My response to that point would instead be that I’ve been more recently asking myself the opposite question:  Where does it start?

Well, I’m starting here.

You might also say that I’m making a potentially costly emotional decision based on recent events, and investors should never make emotional decisions.  We should always make the decisions which result in a maximum return, right?

And to this I’d reply I am making a rational decision.  It’s based on the incredible number of shootings in this country.  These are not recent events — these are on-going events. They are not anomalies.  The United States of America is 10X over the firearm-death rate of other developed countries, and the trend lines show that things are getting steadily worse. I cannot to support these feckless, greedy asshats, even if it is indirectly, even if I lose future returns.

No more.

Note that I may reconsider this decision if these companies stop funding the NRA, stop lobbying congress to continue to make it easy for suspected terrorists to purchase firearms and oppose national gun registries or increased controls (e.g. background checks) around purchases at gun shows.  They must admit that their behavior is part of the problem, and begin to take real corrective action.

Look, I’m also uncomfortably aware that retailers like Wal-Mart sell guns and ammo too, and I can’t exactly remove them and the like from my index fund portfolios. They’re enormous, they’re in the S&P 500, etc etc.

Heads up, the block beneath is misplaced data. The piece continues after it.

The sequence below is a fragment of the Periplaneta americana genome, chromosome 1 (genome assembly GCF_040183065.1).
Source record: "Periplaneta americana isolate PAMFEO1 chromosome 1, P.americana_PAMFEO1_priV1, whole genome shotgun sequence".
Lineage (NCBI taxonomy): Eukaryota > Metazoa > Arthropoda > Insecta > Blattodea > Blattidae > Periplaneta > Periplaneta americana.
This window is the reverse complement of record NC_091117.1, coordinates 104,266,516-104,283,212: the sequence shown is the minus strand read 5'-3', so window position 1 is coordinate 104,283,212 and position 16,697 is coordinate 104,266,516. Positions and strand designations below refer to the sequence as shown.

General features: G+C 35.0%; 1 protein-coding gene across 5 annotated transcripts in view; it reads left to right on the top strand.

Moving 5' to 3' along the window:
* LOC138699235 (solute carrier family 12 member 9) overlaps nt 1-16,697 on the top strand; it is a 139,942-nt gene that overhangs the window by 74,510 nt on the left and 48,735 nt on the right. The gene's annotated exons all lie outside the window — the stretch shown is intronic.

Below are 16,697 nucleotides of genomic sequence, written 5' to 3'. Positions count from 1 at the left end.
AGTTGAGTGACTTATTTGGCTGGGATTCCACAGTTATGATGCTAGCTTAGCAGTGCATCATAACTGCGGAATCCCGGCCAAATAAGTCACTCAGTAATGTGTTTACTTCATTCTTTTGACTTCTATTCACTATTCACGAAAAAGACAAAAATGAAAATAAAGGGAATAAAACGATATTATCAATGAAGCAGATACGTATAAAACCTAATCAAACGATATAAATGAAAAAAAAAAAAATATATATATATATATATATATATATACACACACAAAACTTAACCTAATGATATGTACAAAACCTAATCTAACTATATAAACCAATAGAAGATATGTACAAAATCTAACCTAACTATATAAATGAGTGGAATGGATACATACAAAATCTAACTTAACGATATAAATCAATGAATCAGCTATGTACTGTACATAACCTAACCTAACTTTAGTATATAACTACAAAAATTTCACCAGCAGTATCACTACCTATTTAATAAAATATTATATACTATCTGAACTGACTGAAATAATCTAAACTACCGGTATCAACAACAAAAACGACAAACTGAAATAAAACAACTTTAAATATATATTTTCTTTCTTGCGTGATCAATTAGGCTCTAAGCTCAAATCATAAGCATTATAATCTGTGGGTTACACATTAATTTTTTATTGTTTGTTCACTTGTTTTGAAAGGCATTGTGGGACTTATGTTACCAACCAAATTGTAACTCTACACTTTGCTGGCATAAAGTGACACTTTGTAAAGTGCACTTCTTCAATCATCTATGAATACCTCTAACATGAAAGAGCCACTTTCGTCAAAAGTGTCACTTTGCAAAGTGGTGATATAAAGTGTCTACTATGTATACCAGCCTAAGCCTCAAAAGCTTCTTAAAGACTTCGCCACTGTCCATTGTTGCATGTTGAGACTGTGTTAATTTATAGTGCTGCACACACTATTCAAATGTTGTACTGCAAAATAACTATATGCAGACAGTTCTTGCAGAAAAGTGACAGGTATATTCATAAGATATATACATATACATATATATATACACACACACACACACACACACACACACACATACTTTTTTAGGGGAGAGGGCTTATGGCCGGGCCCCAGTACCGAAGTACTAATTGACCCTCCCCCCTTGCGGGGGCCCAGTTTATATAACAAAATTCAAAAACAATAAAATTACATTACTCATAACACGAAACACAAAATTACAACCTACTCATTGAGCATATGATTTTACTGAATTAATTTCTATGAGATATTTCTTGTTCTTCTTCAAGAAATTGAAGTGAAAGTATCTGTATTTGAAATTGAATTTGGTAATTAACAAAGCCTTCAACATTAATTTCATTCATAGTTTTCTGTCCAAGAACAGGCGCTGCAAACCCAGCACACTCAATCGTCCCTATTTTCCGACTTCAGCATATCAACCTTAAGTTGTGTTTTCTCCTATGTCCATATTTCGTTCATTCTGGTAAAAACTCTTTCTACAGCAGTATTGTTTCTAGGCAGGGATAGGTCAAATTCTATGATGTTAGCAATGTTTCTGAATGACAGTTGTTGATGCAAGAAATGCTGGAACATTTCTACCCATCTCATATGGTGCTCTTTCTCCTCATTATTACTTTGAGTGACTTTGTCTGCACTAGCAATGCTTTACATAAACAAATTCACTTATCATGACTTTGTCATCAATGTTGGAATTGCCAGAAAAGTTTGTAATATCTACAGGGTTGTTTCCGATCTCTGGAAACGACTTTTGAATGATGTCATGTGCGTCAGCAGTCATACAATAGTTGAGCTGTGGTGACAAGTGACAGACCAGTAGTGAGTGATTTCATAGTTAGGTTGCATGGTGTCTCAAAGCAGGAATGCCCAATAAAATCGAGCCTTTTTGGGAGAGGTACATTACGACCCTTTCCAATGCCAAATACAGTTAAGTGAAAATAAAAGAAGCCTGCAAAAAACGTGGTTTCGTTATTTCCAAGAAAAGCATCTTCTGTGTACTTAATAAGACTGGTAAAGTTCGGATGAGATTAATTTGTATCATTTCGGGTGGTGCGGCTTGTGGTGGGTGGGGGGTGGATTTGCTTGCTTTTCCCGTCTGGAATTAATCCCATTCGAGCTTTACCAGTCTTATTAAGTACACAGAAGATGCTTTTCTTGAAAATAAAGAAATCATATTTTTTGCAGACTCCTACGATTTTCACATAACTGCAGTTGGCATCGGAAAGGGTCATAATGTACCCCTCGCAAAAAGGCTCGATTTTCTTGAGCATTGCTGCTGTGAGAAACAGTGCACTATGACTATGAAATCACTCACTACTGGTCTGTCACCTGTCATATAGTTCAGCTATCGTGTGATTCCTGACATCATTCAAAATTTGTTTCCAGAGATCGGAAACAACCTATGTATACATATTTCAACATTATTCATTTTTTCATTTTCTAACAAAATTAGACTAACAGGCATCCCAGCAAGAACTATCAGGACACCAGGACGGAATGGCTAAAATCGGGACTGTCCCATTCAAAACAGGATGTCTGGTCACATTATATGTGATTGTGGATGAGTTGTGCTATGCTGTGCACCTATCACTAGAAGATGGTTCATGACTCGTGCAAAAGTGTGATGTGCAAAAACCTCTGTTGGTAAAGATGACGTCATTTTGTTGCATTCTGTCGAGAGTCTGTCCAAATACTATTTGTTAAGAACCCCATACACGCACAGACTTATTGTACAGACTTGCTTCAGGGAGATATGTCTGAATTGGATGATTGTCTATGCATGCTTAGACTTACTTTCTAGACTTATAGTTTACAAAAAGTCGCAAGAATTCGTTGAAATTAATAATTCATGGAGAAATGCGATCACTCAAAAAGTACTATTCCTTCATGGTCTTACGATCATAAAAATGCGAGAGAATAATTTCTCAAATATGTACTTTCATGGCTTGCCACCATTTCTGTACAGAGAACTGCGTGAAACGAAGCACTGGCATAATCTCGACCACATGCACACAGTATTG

At the same time, I see that they have at least taken steps to stop selling semi-automatic weapons.  They don’t donate to the NRA.  And they don’t produce firearms themselves.

I know that what I’ve done is very little.  It won’t bring back the people that have been lost.   It won’t stop motivated humans from buying weapons and using them for what they’re for — to end lives. (That is, after all, what these goods have been designed to do.)

My actions do little to fix the systemic problems that result in the now regular massacres that occur in the States.

Despite this, I hold the belief that it’s better than doing nothing at all.


It’s a start.

How do you personally resolve the moral conflict between your desire to build wealth and being indirectly tied to companies you don’t approve of?

06.22.2016 Update: I received a response from Vanguard via mail which further addresses their stance and wanted to share it.

Hooray for incredible customer service. I didn’t expect to hear anything back after our phone call from the week before.

Vanguard is deeply saddened by the tragedy in Orlando and can understand concerns about firearm safety and access. Many of our clients have voiced similar concerns.  We engage in discussions with hundreds of our portfolio companies and relay the concerns of our shareholders.

However, we believe that mutual funds aren’t optimal agents to address social change. As a fiduciary, Vanguard is required to manage our funds in the best interests of shareholders and obligated to maximize returns in order to help shareholders meet their financial goals.